"Our rockets are completely compatible with satellites developed by the United States and Europe. Our charges and insurance premiums are more competitive than those of others. Our upper stage, with engines that can be repeatedly started, allows clients to send multiple satellites into different orbits during a single mission, which means they can save a lot of money," Li said. "We want to use the air show to meet our potential clients to know what they need and to figure out solutions."

China has been a major player in the international commercial launch market since the 1990s, when it started to provide launch service to overseas clients.

China has fulfilled more than 50 commercial missions, carrying 60 satellites into space for overseas firms.

In China, a commercial space mission generally refers to a space activity financed by an entity other than a Chinese government or military agency.

Li said while the Long March 5 and Long March 7 have received many orders from Chinese authorities and will have a tight launch schedule, the academy also is seeking more business from the international market.

As China's new-generation heavy-lift rocket, the Long March 5 has a liftoff weight of 870 metric tons, a maximum payload capacity of 25 tons to low Earth orbit and 14 tons to geosynchronous transfer orbit, where the orbit matches the Earth's rotation. The Long March 7, with a liftoff weight of 597 tons, can send 13.5 tons into low Earth orbit and 5.5 tons into sun-synchronous orbit.

The academy founded ChinaRocket Co in October to tap the commercial launch market. The new company will put four types of rockets developed by the academy into the market, covering all orbits suitable for commercial space missions, its managers said.

Han Qingping, president of ChinaRocket, previously said his company will develop a reusable spacecraft to ferry travelers to around 100 kilometers above the Earth to experience weightlessness.

http://www.chinadailyasia.com/nation/2017-02/27/content_15577845.html

Offline Steven Pietrobon

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Re: China to have new rockets
« Reply #387 on: 03/01/2017 07:42 AM »
Here't the website for ChinaRocket. A lot of news posts in May 2015, but nothing since then. Interesting the article mentions that they are looking into suborbital tourism. They confirm first launch of CZ-9 in 2030. First launch of CZ-8 in late 2018.

http://apmt.cn/en/index.aspx
« Last Edit: 03/01/2017 07:46 AM by Steven Pietrobon »
Akin's Laws of Spacecraft Design #1:  Engineering is done with numbers.  Analysis without numbers is only an opinion.

Offline Liss

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Re: China to have new rockets
« Reply #388 on: 03/01/2017 09:27 PM »
Here't the website for ChinaRocket. A lot of news posts in May 2015, but nothing since then. Interesting the article mentions that they are looking into suborbital tourism. They confirm first launch of CZ-9 in 2030. First launch of CZ-8 in late 2018.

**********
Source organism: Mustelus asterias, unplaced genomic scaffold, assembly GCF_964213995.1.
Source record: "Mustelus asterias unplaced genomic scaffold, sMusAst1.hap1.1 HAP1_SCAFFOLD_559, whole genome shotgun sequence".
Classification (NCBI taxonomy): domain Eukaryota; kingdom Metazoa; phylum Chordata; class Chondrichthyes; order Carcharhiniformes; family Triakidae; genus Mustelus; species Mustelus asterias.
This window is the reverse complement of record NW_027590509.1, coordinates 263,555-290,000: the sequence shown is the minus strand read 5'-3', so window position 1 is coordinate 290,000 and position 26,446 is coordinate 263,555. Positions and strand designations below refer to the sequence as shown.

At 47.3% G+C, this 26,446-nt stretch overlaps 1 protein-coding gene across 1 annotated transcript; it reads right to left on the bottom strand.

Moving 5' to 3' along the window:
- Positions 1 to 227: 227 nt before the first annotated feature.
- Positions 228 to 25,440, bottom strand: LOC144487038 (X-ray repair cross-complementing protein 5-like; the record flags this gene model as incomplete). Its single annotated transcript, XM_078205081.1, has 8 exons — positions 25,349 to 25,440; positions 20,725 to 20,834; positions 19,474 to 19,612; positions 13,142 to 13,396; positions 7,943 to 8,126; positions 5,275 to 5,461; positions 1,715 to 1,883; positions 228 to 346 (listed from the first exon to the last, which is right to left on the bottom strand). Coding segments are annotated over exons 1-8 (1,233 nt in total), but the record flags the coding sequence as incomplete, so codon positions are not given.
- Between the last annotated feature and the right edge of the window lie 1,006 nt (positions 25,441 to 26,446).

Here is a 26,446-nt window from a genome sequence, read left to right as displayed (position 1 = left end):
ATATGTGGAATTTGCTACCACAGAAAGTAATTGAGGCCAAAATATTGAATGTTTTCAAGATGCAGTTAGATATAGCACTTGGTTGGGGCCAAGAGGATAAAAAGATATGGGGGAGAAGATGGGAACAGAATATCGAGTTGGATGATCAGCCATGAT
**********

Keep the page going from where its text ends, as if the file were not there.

http://apmt.cn/en/index.aspx
So ChinaRocket is just a renamed Asia Pacific Mobile Telecommunications, the operator of APStar satellites.
This message reflects my personal opinion based on open sources of information.

Offline Galactic Penguin SST

Re: China to have new rockets
« Reply #389 on: 03/04/2017 01:13 PM »
As promised earlier, here are some of the new things found in this paper(*) written by people at CALT:

(*) Qin X D, Long L H, Rong Y.
The achievement and future of China space transportation system [J]
Journal of Deep Space Exploration, 2016, 3 (4): 315-322


- The often talked about CZ-8 is what some people once called the "CZ-722S" (and called CZ-822S here), using the existing CZ-7 first stage topped with the current hydrogen upper stage of the CZ-3 series as the 2nd stage. Two 120 t class, 2 meter diameter twin segment SRBs (thrust comparable with those on the Atlas V) are added to form the baseline version, capable of 4.5 tonnes to Sun-synchronous orbit (or 7.6 tonnes to LEO/2.5 tonnes to GTO). A "CZ-820" core only version can carries 3.0 tonnes to polar orbit.

I personally don't think it to be cheap for heavier polar orbit missions (though it reminds me of the "Taurus II-mini-Centaur" that Antonio Elias mentioned 10 years ago on this forum, way before Antares flies, with similar performance), given the LH2 upper stage, but maybe CALT can find enough missions to make it work. It will face fierce competition with SAST's CZ-6A (not mentioned in this paper) though.

- The GTO bound CZ-7 versions are called "CZ-3D" and "CZ-3E" in this paper (though I have seen different names in other papers). The CZ-7 + CZ-3 LH2 stage version is the "CZ-3D", 7.0 tonnes to GTO/4.2 tonnes to lunar transfer orbit and 3.0 tonnes to navigation sats MEO. A "CZ-3E" with the CZ-7 plus a RP-1 3rd stage with a single YF-115 engine is also mentioned that can lift 5.2 tonnes to GTO.

(note however that the text paragraph calls the 1st stage as a "tri-core" configuration.....dunno if there's a mistake out there)

As mentioned by me some time ago, the 3.5 stages combination doesn't look attractive to me in terms of costs and reliability, but maybe that's the best the Chinese can do right now.....